Why Hebrew, here and now? What is its value for contemporary Americans? In What We Talk about When We Talk about Hebrew (and What It Means to Americans) scholars, writers, and translators tackle a series of urgent questions that arise from the changing status of Hebrew in the United States. To what extent is that status affected by evolving Jewish identities and shifting attitudes toward Israel and Zionism? Will Hebrew programs survive the current crisis in the humanities on university campuses? How can the vibrancy of Hebrew literature be conveyed to a larger audience? The volume features a diverse group of distinguished contributors, including Sarah Bunin Benor, Dara Horn, Adriana Jacobs, Alan Mintz, Hannah Pressman, Adam Rovner, Ilan Stavans, Michael Weingrad, Robert Whitehill-Bashan, and Wendy Zierler. With lively personal insights, their essays give fellow Americans a glimpse into the richness of an exceptional language. Celebrating the vitality of modern Hebrew, this book addresses the challenges and joys of being a Hebraist in America in the twenty-first century. Together these essays explore ways to rekindle an interest in Hebrew studies, focusing not just on what Hebrew means-as a global phenomenon and long-lived tradition-but on what it can mean to Americans.

By: Itzhak Galnoor and Dana Blander
(Cambridge University Press, 2018; ISBN: 9781107097858, 1016 pages)

There is growing interest in Israel's political system from all parts of the world. This Handbook provides a unique comprehensive presentation of political life in Israel from the formative pre-state period to the present. The themes covered include: political heritage and the unresolved issues that have been left to fester; the institutional framework (the Knesset, government, judiciary, presidency, the state comptroller and commissions of inquiry); citizens’ political participation (elections, political parties, civil society and the media); the four issues that have bedevilled Israeli democracy since its establishment (security, state and religion, the status of Israel’s Arab citizens and economic inequities with concomitant social gaps); and the contours of the political culture and its impact on Israel's democracy. The authors skilfully integrate detailed basic data with an analysis of structures and processes, making the Handbook accessible to both experts and those with a general interest in Israel.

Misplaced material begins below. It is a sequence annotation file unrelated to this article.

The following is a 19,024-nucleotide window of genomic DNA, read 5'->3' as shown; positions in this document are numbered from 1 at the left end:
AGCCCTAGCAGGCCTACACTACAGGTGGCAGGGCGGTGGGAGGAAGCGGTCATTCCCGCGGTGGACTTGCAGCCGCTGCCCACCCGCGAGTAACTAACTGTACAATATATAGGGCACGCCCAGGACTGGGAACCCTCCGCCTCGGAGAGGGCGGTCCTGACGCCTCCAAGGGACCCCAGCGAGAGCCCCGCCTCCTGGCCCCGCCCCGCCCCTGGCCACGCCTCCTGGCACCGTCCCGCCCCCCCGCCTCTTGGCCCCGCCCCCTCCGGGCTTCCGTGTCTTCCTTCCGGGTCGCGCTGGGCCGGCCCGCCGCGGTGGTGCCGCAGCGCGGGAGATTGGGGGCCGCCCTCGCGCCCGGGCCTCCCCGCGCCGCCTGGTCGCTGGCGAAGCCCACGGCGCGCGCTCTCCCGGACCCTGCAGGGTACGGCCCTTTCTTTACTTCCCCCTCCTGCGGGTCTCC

By: Henia Rottenberg and Dina Roginsky (eds.)
(Resling press, 2018, 330 pages, in Hebrew)

Points of Contact proposes a framework for the research and discussion of the changing nature of Jewish-Arab relations as reflected in dance from the late 19th century Palestine until the present day Israel. Drawing on multiple disciplines from the social sciences, humanities, and arts, this book examines dance across multiple historical periods and in a variety of social venues and dance genres, and touches on related issues of Israeli, Palestinian and also Jewish-American identities as reflected in dance. It seeks to answer a fundamental question: can the body and dance operate as non-verbal autonomous agents of change, or are they just another manifestation of an embodied politics?

By:   Shifra Shvarts and Sadetzki Siegal (eds.)
(Ben-Gurion University publication, 2018, ISBN 2302118, in Hebrew)

The book "Ringworm" presents for the first time a series of Israeli and international studies focusing on historical, social and political aspects of the treatment of ringworm in Israel and worldwide. The studies describe how various countries cope with the ringworm epidemic through mass radiation therapy such as France, England and the United States, and in the Jewish Yishuv in Mandate Palestine and the Jewish communities in Eastern Europe and North Africa. The second part of the book presents research on the social and political aspects of the treatment of ringworm in Israel, with emphasis on the period of mass immigration during the first decade of the State and the Law on Compensation for Ringworm Victims, 1994, which was legislated only in Israel.